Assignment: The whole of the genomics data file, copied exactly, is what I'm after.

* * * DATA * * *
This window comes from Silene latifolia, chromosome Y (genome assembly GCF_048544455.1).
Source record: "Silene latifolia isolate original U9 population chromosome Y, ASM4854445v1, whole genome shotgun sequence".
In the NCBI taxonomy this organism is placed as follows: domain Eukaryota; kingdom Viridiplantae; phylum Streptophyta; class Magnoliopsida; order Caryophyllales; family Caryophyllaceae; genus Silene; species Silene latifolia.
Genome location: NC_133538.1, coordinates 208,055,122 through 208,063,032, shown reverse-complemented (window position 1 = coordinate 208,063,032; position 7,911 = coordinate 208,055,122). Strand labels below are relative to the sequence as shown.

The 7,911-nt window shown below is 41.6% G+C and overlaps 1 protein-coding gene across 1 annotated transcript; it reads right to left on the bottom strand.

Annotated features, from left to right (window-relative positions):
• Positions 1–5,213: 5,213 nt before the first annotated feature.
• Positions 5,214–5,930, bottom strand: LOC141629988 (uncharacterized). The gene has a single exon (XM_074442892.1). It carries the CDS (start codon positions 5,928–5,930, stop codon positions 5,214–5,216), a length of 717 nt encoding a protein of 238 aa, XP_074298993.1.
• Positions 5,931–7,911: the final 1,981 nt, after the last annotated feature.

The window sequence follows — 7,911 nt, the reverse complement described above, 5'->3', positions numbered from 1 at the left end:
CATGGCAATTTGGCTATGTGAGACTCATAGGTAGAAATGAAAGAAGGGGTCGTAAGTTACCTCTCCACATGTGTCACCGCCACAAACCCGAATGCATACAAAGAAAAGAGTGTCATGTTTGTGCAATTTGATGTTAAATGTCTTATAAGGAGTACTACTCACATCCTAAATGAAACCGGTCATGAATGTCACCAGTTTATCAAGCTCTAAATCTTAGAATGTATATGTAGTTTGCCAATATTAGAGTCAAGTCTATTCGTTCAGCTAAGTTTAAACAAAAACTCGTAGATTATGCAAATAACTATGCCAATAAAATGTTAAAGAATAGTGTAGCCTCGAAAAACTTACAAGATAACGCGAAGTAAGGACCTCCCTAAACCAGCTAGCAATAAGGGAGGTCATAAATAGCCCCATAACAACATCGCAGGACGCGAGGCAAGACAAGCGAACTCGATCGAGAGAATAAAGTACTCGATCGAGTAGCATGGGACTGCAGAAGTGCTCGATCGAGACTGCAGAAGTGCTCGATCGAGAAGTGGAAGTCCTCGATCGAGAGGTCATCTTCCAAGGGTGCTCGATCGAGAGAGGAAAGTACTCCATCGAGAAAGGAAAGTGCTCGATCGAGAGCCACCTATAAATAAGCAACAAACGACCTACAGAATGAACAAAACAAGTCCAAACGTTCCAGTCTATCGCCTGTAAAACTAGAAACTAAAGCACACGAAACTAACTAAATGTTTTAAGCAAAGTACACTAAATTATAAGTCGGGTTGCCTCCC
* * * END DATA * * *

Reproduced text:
This window comes from Silene latifolia, chromosome Y (genome assembly GCF_048544455.1).
Source record: "Silene latifolia isolate original U9 population chromosome Y, ASM4854445v1, whole genome shotgun sequence".
In the NCBI taxonomy this organism is placed as follows: domain Eukaryota; kingdom Viridiplantae; phylum Streptophyta; class Magnoliopsida; order Caryophyllales; family Caryophyllaceae; genus Silene; species Silene latifolia.
Genome location: NC_133538.1, coordinates 208,055,122 through 208,063,032, shown reverse-complemented (window position 1 = coordinate 208,063,032; position 7,911 = coordinate 208,055,122). Strand labels below are relative to the sequence as shown.

The 7,911-nt window shown below is 41.6% G+C and overlaps 1 protein-coding gene across 1 annotated transcript; it reads right to left on the bottom strand.

Annotated features, from left to right (window-relative positions):
• Positions 1–5,213: 5,213 nt before the first annotated feature.
• Positions 5,214–5,930, bottom strand: LOC141629988 (uncharacterized). The gene has a single exon (XM_074442892.1). It carries the CDS (start codon positions 5,928–5,930, stop codon positions 5,214–5,216), a length of 717 nt encoding a protein of 238 aa, XP_074298993.1.
• Positions 5,931–7,911: the final 1,981 nt, after the last annotated feature.

The window sequence follows — 7,911 nt, the reverse complement described above, 5'->3', positions numbered from 1 at the left end:
CATGGCAATTTGGCTATGTGAGACTCATAGGTAGAAATGAAAGAAGGGGTCGTAAGTTACCTCTCCACATGTGTCACCGCCACAAACCCGAATGCATACAAAGAAAAGAGTGTCATGTTTGTGCAATTTGATGTTAAATGTCTTATAAGGAGTACTACTCACATCCTAAATGAAACCGGTCATGAATGTCACCAGTTTATCAAGCTCTAAATCTTAGAATGTATATGTAGTTTGCCAATATTAGAGTCAAGTCTATTCGTTCAGCTAAGTTTAAACAAAAACTCGTAGATTATGCAAATAACTATGCCAATAAAATGTTAAAGAATAGTGTAGCCTCGAAAAACTTACAAGATAACGCGAAGTAAGGACCTCCCTAAACCAGCTAGCAATAAGGGAGGTCATAAATAGCCCCATAACAACATCGCAGGACGCGAGGCAAGACAAGCGAACTCGATCGAGAGAATAAAGTACTCGATCGAGTAGCATGGGACTGCAGAAGTGCTCGATCGAGACTGCAGAAGTGCTCGATCGAGAAGTGGAAGTCCTCGATCGAGAGGTCATCTTCCAAGGGTGCTCGATCGAGAGAGGAAAGTACTCCATCGAGAAAGGAAAGTGCTCGATCGAGAGCCACCTATAAATAAGCAACAAACGACCTACAGAATGAACAAAACAAGTCCAAACGTTCCAGTCTATCGCCTGTAAAACTAGAAACTAAAGCACACGAAACTAACTAAATGTTTTAAGCAAAGTACACTAAATTATAAGTCGGGTTGCCTCCC